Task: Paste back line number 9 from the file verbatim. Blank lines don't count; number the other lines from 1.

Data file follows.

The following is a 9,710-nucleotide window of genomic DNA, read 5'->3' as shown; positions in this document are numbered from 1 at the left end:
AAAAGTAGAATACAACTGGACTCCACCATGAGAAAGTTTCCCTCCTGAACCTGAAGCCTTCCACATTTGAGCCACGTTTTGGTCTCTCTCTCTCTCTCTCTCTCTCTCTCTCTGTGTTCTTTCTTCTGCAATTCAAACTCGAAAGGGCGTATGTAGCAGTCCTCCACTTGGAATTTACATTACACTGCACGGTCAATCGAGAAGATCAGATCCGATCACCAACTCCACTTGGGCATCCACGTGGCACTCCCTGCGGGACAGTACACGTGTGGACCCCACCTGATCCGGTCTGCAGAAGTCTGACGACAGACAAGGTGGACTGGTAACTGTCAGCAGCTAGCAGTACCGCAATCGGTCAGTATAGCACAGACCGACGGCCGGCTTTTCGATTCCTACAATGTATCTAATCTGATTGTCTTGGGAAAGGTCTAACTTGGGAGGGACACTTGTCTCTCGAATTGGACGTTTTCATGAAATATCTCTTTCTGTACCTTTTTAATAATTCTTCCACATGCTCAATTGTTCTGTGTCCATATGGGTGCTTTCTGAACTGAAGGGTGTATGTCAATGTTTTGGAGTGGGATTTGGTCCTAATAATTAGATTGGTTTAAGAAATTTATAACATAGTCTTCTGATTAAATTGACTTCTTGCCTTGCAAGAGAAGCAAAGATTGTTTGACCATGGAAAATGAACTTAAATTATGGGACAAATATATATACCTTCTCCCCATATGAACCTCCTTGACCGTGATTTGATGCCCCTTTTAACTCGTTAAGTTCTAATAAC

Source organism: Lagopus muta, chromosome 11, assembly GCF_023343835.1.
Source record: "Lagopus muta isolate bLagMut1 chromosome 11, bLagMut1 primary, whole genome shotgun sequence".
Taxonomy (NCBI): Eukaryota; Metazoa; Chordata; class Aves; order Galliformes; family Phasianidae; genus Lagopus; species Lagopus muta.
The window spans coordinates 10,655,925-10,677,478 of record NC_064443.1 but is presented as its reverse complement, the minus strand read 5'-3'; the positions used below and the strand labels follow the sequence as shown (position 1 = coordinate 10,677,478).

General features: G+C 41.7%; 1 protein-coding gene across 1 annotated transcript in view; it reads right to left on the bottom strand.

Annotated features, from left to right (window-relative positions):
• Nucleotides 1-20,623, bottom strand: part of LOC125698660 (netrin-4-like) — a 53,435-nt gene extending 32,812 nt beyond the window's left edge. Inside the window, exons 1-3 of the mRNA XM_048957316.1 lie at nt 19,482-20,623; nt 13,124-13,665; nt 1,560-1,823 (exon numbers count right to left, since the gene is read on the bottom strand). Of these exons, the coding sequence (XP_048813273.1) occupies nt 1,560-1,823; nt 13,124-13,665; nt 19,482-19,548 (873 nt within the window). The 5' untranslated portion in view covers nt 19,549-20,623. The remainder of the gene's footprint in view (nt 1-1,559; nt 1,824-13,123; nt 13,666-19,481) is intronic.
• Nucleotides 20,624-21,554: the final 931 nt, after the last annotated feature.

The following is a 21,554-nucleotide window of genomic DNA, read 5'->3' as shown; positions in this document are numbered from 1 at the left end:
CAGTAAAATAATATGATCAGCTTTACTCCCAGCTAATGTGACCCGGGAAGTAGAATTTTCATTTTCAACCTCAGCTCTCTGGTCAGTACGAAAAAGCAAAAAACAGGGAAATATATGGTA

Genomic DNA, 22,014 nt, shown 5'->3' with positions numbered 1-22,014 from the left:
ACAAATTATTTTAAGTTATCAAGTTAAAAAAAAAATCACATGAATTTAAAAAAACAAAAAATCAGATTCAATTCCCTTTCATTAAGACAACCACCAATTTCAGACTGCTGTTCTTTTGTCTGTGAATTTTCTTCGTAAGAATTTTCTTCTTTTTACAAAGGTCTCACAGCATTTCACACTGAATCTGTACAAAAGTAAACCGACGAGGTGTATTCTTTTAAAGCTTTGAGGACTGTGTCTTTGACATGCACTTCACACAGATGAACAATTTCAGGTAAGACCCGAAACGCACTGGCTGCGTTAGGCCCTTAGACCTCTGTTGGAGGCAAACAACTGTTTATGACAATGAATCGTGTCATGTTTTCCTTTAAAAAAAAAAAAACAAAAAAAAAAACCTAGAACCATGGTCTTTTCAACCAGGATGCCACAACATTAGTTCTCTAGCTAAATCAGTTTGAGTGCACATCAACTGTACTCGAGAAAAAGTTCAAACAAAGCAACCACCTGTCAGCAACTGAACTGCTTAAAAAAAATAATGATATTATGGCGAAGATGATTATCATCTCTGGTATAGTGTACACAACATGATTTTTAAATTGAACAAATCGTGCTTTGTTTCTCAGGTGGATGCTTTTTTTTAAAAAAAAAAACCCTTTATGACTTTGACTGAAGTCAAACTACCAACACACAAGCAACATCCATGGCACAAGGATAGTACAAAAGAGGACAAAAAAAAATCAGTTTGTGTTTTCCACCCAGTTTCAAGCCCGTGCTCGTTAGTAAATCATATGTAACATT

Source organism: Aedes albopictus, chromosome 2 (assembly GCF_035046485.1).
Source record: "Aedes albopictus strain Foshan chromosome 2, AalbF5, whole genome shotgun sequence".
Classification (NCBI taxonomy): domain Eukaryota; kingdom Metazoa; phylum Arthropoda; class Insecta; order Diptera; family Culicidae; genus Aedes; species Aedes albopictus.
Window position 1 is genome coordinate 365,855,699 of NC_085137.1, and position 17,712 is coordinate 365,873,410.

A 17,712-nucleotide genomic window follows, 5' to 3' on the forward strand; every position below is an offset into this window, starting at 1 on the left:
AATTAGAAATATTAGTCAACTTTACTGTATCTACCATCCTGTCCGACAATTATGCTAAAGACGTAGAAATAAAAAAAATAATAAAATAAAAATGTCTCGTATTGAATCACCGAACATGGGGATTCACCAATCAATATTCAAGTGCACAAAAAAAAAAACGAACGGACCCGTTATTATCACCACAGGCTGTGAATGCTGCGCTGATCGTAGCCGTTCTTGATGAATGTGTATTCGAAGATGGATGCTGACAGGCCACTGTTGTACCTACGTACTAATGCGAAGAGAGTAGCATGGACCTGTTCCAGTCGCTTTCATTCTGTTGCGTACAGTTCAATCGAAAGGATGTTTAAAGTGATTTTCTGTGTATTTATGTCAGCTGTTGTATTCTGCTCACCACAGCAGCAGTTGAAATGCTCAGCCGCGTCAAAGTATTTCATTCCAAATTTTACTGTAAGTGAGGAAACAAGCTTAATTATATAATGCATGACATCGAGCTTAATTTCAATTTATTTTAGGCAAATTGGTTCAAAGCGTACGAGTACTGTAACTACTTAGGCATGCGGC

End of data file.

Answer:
• Nucleotides 1-20,623, bottom strand: part of LOC125698660 (netrin-4-like) — a 53,435-nt gene extending 32,812 nt beyond the window's left edge. Inside the window, exons 1-3 of the mRNA XM_048957316.1 lie at nt 19,482-20,623; nt 13,124-13,665; nt 1,560-1,823 (exon numbers count right to left, since the gene is read on the bottom strand). Of these exons, the coding sequence (XP_048813273.1) occupies nt 1,560-1,823; nt 13,124-13,665; nt 19,482-19,548 (873 nt within the window). The 5' untranslated portion in view covers nt 19,549-20,623. The remainder of the gene's footprint in view (nt 1-1,559; nt 1,824-13,123; nt 13,666-19,481) is intronic.